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Modern Plague, Ancient Story Retold
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Modern Plague, Ancient Story Retold

New Haggadahs for a very different Passover.

The annual seders that commemorate the ancient Israelites’ deliverance from slavery, in which the biblical Ten Plagues play a prominent role, take on special poignancy this year in the shadow of a modern plague, the coronavirus. As families gather (six feet apart) at their Passover tables next week — many in virtual seders through Zoom technology — they will use a combination of old Haggadahs and new ones that reflect contemporary social and political themes.

Here are some members of the new crop.

The Promise of the Land: A Passover Haggadah. By Rabbi Ellen Bernstein. Artwork by Galia Goodman. (Behrman House)

Rabbi Bernstein’s Haggadah is the latest in a series of Passover texts that focus on “the land” rather than the Promised Land. It’s a text for the environmentally and ecologically minded, and it is in step with modern feminism, including in its pages Miriam’s Cup and an orange on the seder plate.

“For every story about peoplehood, there is a back story about land and the natural world,” Rabbi Bernstein writes in the introduction. “Our biblical holidays commemorate the harvest and the land, the very soil out of which Judaism grew.”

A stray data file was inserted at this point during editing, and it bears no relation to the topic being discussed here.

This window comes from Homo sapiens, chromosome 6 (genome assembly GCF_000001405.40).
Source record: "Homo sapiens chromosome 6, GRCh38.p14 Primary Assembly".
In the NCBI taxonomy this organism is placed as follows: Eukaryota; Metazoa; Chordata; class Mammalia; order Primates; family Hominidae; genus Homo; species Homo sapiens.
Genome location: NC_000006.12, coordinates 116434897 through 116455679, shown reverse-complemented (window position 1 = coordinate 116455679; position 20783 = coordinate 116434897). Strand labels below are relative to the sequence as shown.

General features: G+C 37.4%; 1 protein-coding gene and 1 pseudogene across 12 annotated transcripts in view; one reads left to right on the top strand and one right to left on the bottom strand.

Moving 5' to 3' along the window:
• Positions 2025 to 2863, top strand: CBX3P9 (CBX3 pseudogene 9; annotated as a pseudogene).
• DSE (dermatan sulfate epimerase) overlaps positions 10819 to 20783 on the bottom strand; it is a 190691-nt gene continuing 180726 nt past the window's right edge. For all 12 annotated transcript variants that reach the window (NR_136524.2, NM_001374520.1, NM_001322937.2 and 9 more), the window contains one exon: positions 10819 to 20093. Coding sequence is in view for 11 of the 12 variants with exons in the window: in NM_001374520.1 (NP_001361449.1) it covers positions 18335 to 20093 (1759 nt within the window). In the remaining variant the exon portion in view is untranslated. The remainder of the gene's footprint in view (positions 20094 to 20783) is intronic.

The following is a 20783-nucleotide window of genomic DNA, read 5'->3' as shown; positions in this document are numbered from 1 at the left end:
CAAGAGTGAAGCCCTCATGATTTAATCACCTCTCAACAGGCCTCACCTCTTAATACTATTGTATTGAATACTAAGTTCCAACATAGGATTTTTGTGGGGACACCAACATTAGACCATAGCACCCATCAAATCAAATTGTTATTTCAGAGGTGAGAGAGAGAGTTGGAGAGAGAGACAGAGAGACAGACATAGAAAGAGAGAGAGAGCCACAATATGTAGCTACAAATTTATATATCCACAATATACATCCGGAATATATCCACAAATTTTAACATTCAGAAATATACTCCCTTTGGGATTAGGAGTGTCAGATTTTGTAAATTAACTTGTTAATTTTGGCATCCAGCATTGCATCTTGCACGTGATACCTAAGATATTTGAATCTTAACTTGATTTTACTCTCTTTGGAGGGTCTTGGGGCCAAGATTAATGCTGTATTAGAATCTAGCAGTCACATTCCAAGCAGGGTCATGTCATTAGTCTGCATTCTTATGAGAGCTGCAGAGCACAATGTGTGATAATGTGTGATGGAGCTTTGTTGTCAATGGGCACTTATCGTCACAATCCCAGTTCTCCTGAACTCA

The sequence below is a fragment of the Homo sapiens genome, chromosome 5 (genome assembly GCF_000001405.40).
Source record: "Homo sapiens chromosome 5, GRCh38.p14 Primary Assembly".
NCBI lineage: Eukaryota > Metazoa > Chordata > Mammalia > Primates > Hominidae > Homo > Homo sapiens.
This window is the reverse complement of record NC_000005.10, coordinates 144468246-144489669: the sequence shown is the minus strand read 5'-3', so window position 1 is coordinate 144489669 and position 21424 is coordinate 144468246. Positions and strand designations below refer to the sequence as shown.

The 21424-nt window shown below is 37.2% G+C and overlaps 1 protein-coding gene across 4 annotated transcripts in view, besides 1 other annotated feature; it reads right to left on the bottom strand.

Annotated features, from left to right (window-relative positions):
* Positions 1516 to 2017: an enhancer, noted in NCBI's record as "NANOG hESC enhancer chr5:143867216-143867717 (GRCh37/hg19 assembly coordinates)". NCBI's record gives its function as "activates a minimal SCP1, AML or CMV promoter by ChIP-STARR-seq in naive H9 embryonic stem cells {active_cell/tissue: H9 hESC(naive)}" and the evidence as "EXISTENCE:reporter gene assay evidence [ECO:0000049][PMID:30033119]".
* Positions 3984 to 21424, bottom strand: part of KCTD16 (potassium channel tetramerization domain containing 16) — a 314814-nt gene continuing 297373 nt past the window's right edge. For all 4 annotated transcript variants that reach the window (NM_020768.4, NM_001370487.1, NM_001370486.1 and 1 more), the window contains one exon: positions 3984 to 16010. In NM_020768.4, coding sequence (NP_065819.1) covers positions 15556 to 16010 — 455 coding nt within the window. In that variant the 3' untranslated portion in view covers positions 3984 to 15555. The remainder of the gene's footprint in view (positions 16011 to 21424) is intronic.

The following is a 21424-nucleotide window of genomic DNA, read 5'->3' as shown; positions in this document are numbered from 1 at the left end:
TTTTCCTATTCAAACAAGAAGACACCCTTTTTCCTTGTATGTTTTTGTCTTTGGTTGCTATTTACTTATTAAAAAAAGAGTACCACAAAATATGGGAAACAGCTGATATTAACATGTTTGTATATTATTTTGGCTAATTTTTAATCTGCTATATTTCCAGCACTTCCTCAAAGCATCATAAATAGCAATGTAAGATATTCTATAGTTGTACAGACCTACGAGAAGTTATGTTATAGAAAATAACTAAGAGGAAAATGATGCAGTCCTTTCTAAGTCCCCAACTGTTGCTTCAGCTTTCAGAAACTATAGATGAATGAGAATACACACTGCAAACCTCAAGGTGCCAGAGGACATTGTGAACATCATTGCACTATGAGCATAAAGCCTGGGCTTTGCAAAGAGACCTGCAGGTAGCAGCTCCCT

Her Haggadah, “traditional in some respects, and modern in others,” Rabbi Bernstein writes, offers an abridged version of much of the standard Haggadah text; it omits many words and uses only the opening words of some paragraphs. It also reintroduces two biblical verses in the “wandering Aramean” reading about “a land flowing with milk and honey” and “the first fruits of the soil” that do not appear in many Haggadahs. All the extended commentary and interpretations, the rabbi writes, “restor[e] the environmental significance of Judaism’s central story.”

Featuring beautiful full-color nature-oriented illustrations by Galia Goodman, a specialist in ecological Jewish art, offers readings from an ecological perspective, Rabbi Bernstein’s Haggadah offers discussion questions, suggestions for understanding the text and explanations for the uninitiated of some of the readings and rituals.

The rabbi, founder of the Shomrei Adamah (Keepers of the Earth) national Jewish environmental organization, also offers a page of readings about Pesach and Pesach-related topics.